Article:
Florida legislators should not give state-run Citizens Property Insurance Corp. the ability to further dictate to homeowners who will repair their sinkhole damage and how it will be done. Previous reforms have already had a big impact in reducing sinkhole claims, and this legislation is unnecessary and transfers too many decisions from the homeowner to the insurer.
Legislation approved by the House, HB 129, would have Citizens compile its own list of sinkhole repair contractors and force its customers to choose from the approved vendors for underground stabilization work. The Senate sponsor, Sen. Wilton Simpson, R-Trilby, says the changes would encourage owners to repair damaged homes — instead of just cashing a settlement check — and help boost the lost property values attributed to sinkholes. In Hernando County, for instance, nonrepaired sinkhole homes are assessed at 50 percent of their value, which reduced the 2012 tax roll by $80 million.
Reversing that trend is a worthy goal, and Simpson is correct when he says "nobody has trust or confidence in Citizens.'' A history of higher premiums, reduced coverage, a two-year legal defense tab of $100 million, and pushing consumers into private coverage does not boost consumer confidence in the company's operations. While the company promises a kinder, gentler Citizens when dealing with customers, this bill would pave the way for select construction companies to gain an upper hand in fighting for a share of a shrinking market for sinkhole repair work.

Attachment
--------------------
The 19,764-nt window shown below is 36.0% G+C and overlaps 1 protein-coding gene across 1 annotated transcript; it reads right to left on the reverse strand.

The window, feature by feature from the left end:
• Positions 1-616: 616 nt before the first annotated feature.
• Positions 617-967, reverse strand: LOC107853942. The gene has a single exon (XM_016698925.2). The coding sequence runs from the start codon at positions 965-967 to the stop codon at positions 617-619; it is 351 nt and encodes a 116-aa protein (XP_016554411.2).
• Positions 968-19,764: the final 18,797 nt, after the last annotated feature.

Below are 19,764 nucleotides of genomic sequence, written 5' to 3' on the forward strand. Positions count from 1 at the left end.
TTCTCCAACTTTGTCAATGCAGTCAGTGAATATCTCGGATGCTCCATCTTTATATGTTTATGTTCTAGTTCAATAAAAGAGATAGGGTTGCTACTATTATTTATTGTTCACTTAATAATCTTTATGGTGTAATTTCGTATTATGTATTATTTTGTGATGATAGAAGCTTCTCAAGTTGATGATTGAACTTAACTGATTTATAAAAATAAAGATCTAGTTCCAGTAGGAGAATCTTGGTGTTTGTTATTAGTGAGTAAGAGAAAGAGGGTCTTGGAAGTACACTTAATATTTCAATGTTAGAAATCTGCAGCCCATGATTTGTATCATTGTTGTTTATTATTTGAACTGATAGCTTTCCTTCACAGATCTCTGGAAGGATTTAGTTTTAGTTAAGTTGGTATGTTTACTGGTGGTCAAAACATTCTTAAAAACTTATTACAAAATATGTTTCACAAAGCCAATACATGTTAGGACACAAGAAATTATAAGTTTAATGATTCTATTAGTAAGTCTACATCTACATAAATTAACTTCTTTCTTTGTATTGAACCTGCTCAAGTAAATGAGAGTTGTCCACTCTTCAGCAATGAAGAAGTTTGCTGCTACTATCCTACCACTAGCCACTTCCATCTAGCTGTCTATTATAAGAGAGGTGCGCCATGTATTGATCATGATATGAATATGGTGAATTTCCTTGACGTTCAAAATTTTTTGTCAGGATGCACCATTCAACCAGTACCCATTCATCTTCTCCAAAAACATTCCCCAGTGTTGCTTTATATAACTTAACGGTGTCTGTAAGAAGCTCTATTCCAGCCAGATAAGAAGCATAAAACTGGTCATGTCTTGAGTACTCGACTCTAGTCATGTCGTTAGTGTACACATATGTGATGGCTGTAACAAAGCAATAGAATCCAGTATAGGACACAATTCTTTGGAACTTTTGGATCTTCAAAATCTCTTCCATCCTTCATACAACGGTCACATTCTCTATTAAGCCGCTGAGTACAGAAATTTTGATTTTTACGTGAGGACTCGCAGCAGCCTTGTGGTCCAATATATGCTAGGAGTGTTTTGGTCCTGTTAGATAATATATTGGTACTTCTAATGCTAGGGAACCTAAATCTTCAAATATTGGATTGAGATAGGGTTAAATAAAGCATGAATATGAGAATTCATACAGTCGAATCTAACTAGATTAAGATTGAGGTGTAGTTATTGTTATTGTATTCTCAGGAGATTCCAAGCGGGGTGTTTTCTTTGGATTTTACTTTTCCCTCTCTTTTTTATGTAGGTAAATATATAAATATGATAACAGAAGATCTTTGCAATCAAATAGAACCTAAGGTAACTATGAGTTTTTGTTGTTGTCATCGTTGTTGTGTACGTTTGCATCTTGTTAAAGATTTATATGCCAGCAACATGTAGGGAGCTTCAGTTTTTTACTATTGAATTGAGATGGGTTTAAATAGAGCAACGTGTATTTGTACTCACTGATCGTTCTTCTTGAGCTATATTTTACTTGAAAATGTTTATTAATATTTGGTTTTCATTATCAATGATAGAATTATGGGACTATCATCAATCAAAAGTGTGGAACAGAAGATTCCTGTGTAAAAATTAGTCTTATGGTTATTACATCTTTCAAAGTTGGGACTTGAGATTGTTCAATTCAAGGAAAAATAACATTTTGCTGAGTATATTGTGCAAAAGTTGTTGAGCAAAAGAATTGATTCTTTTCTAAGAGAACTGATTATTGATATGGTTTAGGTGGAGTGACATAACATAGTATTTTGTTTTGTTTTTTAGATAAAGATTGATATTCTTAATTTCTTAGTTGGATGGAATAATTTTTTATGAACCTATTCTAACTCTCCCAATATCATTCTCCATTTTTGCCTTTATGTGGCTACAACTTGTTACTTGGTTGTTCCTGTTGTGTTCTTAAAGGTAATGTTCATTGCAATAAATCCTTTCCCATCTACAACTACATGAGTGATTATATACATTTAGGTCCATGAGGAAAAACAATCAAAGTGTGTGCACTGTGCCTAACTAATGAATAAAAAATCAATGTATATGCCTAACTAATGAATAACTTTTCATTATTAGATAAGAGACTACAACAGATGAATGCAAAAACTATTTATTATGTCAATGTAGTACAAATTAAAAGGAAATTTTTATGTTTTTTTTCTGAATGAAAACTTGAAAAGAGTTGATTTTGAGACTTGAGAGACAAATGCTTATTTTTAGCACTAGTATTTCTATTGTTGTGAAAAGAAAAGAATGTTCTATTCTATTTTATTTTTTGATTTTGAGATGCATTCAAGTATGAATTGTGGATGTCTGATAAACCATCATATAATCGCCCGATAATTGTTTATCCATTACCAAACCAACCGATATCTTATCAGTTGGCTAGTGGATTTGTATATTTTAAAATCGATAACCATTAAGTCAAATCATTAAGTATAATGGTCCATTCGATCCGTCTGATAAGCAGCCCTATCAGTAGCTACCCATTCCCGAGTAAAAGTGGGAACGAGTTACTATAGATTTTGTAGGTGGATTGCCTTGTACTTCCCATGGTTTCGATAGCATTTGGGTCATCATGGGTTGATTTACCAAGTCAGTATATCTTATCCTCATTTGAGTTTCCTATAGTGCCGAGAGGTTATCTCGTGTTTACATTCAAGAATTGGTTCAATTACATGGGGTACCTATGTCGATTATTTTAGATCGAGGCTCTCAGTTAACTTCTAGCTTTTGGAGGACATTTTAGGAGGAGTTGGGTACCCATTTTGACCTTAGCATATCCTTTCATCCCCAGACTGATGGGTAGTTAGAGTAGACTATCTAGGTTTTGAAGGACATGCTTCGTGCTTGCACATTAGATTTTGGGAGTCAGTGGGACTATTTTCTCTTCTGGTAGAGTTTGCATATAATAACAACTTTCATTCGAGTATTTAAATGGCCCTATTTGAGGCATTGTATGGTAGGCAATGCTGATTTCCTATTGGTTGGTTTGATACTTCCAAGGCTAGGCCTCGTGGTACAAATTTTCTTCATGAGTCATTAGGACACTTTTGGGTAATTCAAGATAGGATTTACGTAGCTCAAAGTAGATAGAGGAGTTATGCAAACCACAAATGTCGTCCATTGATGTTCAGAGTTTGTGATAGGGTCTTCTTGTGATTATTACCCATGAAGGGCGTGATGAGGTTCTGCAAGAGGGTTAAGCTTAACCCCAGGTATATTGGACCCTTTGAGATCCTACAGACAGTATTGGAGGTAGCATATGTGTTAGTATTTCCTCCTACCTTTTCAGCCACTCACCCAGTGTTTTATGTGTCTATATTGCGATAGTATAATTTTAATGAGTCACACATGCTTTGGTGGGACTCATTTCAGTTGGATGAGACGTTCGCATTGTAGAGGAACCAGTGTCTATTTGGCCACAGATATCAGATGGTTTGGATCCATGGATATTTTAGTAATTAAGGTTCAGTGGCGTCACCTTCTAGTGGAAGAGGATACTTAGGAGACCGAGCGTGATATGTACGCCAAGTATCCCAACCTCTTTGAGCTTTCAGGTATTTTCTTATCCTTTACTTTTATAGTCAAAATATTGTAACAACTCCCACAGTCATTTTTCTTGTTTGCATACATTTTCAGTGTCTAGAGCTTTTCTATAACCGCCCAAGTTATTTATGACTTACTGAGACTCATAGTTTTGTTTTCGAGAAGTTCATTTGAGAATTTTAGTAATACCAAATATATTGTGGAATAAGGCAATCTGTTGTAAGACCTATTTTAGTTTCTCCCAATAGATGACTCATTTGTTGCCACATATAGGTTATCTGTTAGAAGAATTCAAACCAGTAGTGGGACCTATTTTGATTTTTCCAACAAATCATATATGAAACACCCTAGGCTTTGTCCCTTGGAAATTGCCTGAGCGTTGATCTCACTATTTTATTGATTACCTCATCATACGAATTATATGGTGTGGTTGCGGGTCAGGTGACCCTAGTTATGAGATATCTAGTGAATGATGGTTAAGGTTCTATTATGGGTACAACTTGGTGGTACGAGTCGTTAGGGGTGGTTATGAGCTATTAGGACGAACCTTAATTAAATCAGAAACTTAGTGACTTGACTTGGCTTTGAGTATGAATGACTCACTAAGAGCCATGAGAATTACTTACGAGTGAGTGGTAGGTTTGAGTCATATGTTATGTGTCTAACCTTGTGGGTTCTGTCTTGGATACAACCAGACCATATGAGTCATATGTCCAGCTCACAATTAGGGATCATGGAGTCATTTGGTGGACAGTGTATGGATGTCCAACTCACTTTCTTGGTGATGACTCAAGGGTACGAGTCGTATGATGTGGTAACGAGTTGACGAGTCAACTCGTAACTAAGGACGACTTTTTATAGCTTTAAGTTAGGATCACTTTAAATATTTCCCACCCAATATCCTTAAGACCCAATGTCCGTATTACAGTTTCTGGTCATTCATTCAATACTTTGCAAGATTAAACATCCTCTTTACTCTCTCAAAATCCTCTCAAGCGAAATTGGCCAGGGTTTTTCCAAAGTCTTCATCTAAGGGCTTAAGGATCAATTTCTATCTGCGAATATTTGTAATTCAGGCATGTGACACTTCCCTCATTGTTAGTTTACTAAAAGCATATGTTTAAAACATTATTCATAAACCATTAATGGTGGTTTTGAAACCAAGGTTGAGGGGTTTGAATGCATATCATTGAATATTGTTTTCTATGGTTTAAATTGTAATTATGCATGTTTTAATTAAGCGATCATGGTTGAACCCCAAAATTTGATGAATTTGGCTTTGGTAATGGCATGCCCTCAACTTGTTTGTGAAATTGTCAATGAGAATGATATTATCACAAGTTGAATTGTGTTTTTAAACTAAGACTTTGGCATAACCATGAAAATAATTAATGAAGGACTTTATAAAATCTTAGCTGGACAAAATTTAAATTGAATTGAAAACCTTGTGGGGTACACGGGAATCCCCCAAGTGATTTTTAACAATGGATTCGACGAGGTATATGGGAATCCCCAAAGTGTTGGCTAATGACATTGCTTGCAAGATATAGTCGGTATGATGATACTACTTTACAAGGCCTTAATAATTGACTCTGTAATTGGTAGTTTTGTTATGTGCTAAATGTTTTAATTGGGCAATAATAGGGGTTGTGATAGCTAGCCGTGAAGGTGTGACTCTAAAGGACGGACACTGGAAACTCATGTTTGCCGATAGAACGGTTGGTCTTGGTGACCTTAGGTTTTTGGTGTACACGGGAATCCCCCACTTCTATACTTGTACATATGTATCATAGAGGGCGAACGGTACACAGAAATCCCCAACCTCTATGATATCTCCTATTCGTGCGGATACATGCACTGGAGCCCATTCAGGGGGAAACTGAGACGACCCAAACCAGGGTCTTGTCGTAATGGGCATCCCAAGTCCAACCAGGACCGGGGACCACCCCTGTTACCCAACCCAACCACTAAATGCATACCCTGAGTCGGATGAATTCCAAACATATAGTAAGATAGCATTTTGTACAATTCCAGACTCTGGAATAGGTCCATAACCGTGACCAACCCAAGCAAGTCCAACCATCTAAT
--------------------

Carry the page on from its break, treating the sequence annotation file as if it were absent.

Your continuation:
That isn't the only way the legislation is aimed at limiting homeowners' choices. It will encourage Citizens' preferred method of "grout in the ground,'' injecting pressurized concrete beneath a home, instead of what many homeowners prefer and consider a more reliable approach — underpinning the structure with steel piers. Citizens traditionally resists underpinning, even though it can be less expensive, arguing the beams alone do not stabilize the subterranean soil.
Just three years ago, the Legislature changed the law to redefine sinkhole structural damage. It added other reforms aimed at curbing the suspected fraud blamed for Citizens' ballooning sinkhole claims that totaled $1.4 billion over a five-year period. According to more recent numbers, the reform is working. Sinkhole claims to Citizens dropped in half in 2012 and were down an estimated 80 percent between 2011-13. Simpson's bill is not retroactive, so the claims now in litigation won't be affected and the future pool of disputed cases should decline dramatically, just as the number of sinkhole claims did over the past two years.
Additional state intervention just isn't needed right now, particularly when Citizens already has a voluntary version of this repair program available to its customers. If consumer protection is truly the aim, as advocates contend, then the Legislature should establish separate licensing requirements for sinkhole repair work. That way all bona fide contractors, not just a favored few, can receive state certification and be available to repair sinkholes for customers of Citizens and all other insurers.